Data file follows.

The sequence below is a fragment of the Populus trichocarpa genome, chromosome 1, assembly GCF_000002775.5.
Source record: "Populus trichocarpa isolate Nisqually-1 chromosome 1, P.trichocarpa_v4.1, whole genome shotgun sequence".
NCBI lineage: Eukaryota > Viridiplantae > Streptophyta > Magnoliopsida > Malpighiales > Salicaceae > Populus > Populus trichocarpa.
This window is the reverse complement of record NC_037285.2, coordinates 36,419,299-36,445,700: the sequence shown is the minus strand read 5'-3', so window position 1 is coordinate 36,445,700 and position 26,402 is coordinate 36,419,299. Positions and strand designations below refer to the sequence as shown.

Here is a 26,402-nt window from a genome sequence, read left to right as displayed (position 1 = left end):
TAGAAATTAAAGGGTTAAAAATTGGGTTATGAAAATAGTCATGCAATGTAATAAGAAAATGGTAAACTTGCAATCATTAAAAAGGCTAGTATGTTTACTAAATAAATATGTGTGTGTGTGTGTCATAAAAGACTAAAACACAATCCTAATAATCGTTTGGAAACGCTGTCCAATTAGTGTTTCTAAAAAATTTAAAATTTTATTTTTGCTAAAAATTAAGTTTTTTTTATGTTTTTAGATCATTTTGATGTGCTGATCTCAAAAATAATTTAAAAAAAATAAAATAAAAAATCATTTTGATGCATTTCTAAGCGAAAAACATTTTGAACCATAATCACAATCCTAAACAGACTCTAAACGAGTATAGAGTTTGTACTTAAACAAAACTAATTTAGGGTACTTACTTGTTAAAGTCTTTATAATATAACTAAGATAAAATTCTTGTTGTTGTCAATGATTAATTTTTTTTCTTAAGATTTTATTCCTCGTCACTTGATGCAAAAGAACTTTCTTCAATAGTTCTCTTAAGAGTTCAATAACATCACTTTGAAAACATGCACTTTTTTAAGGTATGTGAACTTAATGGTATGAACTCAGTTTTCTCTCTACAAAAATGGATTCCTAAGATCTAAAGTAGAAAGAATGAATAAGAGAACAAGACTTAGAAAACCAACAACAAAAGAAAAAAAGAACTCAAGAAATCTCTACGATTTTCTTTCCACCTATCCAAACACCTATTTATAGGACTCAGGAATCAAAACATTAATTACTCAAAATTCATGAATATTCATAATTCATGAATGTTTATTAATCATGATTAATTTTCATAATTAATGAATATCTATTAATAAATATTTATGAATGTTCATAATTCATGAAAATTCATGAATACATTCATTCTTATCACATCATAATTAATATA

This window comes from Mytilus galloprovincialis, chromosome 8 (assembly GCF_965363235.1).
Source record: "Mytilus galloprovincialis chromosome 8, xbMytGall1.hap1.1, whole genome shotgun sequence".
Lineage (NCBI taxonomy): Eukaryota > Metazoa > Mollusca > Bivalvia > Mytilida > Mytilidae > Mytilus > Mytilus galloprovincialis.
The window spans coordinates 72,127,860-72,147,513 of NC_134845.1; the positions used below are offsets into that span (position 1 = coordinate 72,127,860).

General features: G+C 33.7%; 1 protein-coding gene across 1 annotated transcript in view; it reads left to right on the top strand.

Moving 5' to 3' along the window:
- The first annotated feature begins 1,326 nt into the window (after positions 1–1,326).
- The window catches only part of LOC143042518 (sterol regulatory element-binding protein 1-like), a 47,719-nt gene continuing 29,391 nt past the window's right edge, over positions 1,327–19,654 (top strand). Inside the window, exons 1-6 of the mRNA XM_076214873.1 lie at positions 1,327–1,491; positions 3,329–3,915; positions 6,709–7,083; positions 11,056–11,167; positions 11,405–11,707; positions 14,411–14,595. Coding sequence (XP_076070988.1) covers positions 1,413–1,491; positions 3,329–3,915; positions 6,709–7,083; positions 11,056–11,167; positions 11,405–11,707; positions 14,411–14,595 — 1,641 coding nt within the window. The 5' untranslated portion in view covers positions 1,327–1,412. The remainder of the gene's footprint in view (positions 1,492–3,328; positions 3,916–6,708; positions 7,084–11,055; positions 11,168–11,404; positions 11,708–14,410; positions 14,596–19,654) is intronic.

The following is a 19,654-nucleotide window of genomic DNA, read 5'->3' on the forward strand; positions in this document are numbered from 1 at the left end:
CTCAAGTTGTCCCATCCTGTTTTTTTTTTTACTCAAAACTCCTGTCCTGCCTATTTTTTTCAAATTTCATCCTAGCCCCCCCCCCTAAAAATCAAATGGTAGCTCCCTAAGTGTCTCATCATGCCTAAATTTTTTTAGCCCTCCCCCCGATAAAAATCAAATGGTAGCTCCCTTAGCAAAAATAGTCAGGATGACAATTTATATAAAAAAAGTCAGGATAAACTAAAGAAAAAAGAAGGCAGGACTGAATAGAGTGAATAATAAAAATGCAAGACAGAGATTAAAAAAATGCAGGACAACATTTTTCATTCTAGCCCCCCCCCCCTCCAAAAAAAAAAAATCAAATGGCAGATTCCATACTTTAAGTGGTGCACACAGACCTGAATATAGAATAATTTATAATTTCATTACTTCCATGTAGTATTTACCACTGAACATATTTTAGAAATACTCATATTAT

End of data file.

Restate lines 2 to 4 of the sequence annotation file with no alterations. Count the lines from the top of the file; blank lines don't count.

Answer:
Source record: "Populus trichocarpa isolate Nisqually-1 chromosome 1, P.trichocarpa_v4.1, whole genome shotgun sequence".
NCBI lineage: Eukaryota > Viridiplantae > Streptophyta > Magnoliopsida > Malpighiales > Salicaceae > Populus > Populus trichocarpa.
This window is the reverse complement of record NC_037285.2, coordinates 36,419,299-36,445,700: the sequence shown is the minus strand read 5'-3', so window position 1 is coordinate 36,445,700 and position 26,402 is coordinate 36,419,299. Positions and strand designations below refer to the sequence as shown.